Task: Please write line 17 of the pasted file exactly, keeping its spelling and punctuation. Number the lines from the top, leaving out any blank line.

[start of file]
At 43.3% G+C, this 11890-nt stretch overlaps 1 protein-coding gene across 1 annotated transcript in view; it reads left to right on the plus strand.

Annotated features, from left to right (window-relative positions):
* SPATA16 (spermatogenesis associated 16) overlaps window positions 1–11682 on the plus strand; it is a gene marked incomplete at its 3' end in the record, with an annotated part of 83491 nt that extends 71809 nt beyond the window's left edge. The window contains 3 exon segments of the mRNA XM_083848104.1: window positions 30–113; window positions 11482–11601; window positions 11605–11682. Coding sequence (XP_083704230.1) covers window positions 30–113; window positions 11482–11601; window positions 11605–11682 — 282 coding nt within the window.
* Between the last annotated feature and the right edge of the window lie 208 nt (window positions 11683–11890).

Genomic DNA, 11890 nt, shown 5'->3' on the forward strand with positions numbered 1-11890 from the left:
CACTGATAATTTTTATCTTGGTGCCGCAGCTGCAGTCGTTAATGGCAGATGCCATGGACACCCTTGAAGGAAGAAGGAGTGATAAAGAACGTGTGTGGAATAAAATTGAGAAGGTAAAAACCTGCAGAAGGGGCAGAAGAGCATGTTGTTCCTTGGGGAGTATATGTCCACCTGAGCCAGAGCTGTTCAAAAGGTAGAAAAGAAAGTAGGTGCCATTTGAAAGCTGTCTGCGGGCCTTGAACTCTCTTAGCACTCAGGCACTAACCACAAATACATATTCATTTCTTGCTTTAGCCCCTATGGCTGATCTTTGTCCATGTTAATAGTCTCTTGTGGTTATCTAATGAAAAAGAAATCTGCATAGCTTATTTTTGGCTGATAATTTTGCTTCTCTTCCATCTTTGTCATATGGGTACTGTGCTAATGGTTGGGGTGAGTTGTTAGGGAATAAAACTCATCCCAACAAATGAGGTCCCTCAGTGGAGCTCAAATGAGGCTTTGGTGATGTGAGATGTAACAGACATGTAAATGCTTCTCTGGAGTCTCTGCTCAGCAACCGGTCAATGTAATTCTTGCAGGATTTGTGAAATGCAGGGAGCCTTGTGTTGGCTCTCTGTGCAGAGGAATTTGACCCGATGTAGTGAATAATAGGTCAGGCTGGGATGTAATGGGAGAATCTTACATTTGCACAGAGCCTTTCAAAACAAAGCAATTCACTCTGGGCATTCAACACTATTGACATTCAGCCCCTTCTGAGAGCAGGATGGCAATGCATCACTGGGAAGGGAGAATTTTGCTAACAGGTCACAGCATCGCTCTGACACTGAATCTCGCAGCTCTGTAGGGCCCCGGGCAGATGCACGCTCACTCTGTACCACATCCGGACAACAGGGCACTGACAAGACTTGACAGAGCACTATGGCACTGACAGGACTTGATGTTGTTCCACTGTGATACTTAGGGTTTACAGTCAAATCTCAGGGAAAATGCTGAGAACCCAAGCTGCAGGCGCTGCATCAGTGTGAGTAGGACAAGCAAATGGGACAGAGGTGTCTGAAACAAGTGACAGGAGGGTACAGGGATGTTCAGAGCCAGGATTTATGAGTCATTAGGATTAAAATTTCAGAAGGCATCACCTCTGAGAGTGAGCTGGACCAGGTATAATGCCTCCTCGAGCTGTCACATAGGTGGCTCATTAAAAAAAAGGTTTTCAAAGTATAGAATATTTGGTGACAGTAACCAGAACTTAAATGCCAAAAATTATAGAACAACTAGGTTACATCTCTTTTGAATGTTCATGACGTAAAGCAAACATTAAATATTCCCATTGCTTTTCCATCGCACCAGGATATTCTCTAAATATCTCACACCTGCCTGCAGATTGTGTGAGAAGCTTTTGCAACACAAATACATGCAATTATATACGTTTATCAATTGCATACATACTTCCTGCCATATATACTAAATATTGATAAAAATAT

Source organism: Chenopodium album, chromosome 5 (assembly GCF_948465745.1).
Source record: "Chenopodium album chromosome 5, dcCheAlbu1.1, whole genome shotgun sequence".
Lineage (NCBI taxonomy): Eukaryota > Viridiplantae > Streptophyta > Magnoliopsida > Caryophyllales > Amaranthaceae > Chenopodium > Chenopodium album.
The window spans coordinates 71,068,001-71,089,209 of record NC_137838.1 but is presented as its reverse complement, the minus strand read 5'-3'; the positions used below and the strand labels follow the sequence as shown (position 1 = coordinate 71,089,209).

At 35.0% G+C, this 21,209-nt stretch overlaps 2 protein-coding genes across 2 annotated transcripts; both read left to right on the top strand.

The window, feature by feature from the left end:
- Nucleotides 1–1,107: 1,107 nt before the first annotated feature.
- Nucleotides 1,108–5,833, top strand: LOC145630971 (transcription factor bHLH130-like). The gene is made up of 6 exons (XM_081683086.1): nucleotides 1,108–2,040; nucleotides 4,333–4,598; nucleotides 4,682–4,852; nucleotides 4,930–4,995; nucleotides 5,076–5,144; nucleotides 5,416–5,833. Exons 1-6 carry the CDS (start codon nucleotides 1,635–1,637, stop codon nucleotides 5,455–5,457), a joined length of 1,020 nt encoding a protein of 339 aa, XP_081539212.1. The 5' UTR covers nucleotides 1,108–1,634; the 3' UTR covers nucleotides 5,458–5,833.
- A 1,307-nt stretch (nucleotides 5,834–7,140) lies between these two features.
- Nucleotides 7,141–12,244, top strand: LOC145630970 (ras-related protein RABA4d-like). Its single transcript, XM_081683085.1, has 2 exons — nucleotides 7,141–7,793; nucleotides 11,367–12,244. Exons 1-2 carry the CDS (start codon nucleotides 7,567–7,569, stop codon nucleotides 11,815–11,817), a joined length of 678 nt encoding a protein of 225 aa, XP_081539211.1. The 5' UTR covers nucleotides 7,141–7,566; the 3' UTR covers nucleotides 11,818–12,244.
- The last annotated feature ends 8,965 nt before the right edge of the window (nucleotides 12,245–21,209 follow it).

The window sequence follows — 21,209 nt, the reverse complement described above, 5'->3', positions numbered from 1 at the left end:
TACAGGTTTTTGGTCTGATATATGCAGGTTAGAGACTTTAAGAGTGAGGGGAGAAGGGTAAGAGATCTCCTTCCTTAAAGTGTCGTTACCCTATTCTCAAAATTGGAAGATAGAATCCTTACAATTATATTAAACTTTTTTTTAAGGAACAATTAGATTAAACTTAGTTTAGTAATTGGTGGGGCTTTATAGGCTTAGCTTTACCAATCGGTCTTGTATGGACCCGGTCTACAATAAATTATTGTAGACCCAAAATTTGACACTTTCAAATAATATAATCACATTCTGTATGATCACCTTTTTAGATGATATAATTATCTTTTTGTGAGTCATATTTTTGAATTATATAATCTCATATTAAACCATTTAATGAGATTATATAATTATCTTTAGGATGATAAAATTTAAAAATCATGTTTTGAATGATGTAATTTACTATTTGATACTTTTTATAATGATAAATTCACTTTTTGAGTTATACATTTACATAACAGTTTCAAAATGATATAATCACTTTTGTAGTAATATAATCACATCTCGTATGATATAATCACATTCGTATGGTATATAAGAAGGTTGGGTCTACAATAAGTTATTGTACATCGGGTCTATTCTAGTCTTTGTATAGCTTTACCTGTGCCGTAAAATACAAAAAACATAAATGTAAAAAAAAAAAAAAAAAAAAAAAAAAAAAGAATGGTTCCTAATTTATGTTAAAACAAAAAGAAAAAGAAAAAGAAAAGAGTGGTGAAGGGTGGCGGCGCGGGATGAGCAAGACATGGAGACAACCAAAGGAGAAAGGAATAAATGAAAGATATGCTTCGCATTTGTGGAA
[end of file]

- The last annotated feature ends 8,965 nt before the right edge of the window (nucleotides 12,245–21,209 follow it).